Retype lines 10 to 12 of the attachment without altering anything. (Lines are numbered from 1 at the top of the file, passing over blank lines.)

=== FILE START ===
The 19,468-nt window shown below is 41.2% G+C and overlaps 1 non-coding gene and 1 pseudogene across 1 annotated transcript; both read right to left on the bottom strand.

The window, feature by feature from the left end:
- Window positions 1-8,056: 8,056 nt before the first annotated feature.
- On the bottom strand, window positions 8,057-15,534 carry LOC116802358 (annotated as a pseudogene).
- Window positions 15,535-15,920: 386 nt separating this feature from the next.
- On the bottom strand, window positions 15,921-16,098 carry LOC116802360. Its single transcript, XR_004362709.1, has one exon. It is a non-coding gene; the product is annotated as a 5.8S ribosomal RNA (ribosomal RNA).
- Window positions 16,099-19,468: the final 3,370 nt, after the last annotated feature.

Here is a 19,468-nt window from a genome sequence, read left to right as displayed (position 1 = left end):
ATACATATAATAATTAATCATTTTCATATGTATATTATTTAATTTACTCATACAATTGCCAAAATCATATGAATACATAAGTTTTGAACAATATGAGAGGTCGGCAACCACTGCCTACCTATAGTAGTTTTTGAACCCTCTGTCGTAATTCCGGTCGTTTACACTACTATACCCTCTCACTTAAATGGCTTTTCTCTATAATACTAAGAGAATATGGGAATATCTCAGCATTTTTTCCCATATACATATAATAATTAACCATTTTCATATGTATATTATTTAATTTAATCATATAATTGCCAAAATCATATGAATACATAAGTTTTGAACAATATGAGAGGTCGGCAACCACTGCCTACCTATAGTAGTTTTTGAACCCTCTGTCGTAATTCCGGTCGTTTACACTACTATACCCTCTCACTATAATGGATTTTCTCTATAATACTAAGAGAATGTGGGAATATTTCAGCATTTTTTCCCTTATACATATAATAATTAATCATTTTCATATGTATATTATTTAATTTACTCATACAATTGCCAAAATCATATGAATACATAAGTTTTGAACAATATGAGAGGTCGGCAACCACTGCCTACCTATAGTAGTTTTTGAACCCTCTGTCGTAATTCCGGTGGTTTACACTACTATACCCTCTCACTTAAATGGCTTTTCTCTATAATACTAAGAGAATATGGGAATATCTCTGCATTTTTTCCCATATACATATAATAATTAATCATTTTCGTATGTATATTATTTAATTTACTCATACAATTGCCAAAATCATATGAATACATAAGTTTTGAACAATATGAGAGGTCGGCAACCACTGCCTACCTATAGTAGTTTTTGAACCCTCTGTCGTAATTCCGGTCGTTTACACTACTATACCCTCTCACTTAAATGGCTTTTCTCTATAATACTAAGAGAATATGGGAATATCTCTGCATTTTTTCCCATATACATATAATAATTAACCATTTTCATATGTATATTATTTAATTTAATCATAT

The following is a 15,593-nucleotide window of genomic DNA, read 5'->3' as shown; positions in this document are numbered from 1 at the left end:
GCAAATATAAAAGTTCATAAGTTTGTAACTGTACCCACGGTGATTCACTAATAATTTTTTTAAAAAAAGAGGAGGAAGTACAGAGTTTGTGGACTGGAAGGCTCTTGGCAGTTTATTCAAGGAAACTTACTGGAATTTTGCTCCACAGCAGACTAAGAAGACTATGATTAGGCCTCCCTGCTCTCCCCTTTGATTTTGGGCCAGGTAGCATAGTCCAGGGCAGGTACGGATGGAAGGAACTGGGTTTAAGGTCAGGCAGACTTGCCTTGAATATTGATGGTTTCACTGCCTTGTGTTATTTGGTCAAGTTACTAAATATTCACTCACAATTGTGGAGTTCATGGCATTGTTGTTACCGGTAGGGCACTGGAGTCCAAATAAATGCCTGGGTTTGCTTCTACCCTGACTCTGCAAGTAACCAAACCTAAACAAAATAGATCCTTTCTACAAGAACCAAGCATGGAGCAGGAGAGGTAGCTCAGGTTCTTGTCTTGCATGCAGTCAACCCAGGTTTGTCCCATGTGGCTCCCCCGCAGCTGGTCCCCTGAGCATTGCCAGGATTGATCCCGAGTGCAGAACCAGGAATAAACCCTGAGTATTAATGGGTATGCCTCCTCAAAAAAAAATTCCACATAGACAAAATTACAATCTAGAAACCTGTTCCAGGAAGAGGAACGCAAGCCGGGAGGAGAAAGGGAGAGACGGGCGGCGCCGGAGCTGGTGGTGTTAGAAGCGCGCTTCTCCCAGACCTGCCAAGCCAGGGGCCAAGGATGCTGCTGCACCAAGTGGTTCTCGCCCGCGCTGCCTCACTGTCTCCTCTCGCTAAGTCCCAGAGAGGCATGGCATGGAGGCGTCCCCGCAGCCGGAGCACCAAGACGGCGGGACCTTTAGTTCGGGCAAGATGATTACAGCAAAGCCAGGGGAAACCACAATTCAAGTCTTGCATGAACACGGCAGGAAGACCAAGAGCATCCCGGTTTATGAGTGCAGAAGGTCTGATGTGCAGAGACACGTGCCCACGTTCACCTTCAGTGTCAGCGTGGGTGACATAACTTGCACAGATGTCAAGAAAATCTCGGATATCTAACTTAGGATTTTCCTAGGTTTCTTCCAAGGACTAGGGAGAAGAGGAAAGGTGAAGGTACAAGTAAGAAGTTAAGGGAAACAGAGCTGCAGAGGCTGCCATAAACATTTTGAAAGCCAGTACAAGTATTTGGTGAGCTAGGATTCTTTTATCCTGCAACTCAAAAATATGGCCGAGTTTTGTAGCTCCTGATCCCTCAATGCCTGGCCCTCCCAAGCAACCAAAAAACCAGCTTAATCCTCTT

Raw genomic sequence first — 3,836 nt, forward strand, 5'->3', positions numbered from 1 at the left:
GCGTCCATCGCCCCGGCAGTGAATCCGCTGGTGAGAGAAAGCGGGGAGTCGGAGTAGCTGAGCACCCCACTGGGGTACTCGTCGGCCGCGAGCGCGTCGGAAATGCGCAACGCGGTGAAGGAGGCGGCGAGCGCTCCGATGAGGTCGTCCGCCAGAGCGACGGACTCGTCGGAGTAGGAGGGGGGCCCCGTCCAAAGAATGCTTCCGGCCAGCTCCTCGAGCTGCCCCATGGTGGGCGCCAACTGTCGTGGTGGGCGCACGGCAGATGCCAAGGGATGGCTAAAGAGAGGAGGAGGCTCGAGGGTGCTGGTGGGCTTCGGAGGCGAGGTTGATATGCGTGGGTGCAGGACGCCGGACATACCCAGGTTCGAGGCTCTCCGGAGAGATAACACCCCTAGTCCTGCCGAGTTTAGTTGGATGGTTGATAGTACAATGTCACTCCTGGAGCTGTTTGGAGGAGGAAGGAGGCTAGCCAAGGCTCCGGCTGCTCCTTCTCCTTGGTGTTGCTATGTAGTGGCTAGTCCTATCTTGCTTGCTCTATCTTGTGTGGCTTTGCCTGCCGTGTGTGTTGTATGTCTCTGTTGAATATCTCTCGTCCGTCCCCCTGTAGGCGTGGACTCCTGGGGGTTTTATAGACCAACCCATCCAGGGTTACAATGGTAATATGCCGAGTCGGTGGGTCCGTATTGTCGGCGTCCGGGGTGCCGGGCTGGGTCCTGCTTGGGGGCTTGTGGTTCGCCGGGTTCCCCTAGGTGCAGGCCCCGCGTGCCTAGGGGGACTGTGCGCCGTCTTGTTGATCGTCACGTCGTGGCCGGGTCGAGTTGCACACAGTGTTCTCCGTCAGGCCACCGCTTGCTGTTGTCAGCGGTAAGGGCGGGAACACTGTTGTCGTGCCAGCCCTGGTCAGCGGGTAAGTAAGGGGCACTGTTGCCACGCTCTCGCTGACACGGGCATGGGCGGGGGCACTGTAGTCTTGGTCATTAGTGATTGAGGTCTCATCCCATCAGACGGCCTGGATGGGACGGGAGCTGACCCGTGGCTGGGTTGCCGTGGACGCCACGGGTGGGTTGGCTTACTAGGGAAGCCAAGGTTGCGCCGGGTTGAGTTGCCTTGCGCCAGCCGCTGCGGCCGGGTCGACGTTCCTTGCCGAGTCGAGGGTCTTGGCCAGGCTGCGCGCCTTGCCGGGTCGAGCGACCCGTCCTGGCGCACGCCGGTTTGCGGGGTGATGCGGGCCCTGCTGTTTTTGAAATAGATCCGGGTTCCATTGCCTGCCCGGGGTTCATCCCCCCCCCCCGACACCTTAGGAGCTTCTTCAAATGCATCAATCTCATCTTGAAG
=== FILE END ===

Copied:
The following is a 15,593-nucleotide window of genomic DNA, read 5'->3' as shown; positions in this document are numbered from 1 at the left end:
GCAAATATAAAAGTTCATAAGTTTGTAACTGTACCCACGGTGATTCACTAATAATTTTTTTAAAAAAAGAGGAGGAAGTACAGAGTTTGTGGACTGGAAGGCTCTTGGCAGTTTATTCAAGGAAACTTACTGGAATTTTGCTCCACAGCAGACTAAGAAGACTATGATTAGGCCTCCCTGCTCTCCCCTTTGATTTTGGGCCAGGTAGCATAGTCCAGGGCAGGTACGGATGGAAGGAACTGGGTTTAAGGTCAGGCAGACTTGCCTTGAATATTGATGGTTTCACTGCCTTGTGTTATTTGGTCAAGTTACTAAATATTCACTCACAATTGTGGAGTTCATGGCATTGTTGTTACCGGTAGGGCACTGGAGTCCAAATAAATGCCTGGGTTTGCTTCTACCCTGACTCTGCAAGTAACCAAACCTAAACAAAATAGATCCTTTCTACAAGAACCAAGCATGGAGCAGGAGAGGTAGCTCAGGTTCTTGTCTTGCATGCAGTCAACCCAGGTTTGTCCCATGTGGCTCCCCCGCAGCTGGTCCCCTGAGCATTGCCAGGATTGATCCCGAGTGCAGAACCAGGAATAAACCCTGAGTATTAATGGGTATGCCTCCTCAAAAAAAAATTCCACATAGACAAAATTACAATCTAGAAACCTGTTCCAGGAAGAGGAACGCAAGCCGGGAGGAGAAAGGGAGAGACGGGCGGCGCCGGAGCTGGTGGTGTTAGAAGCGCGCTTCTCCCAGACCTGCCAAGCCAGGGGCCAAGGATGCTGCTGCACCAAGTGGTTCTCGCCCGCGCTGCCTCACTGTCTCCTCTCGCTAAGTCCCAGAGAGGCATGGCATGGAGGCGTCCCCGCAGCCGGAGCACCAAGACGGCGGGACCTTTAGTTCGGGCAAGATGATTACAGCAAAGCCAGGGGAAACCACAATTCAAGTCTTGCATGAACACGGCAGGAAGACCAAGAGCATCCCGGTTTATGAGTGCAGAAGGTCTGATGTGCAGAGACACGTGCCCACGTTCACCTTCAGTGTCAGCGTGGGTGACATAACTTGCACAGATGTCAAGAAAATCTCGGATATCTAACTTAGGATTTTCCTAGGTTTCTTCCAAGGACTAGGGAGAAGAGGAAAGGTGAAGGTACAAGTAAGAAGTTAAGGGAAACAGAGCTGCAGAGGCTGCCATAAACATTTTGAAAGCCAGTACAAGTATTTGGTGAGCTAGGATTCTTTTATCCTGCAACTCAAAAATATGGCCGAGTTTTGTAGCTCCTGATCCCTCAATGCCTGGCCCTCCCAAGCAACCAAAAAACCAGCTTAATCCTCTT

Raw genomic sequence first — 3,836 nt, forward strand, 5'->3', positions numbered from 1 at the left: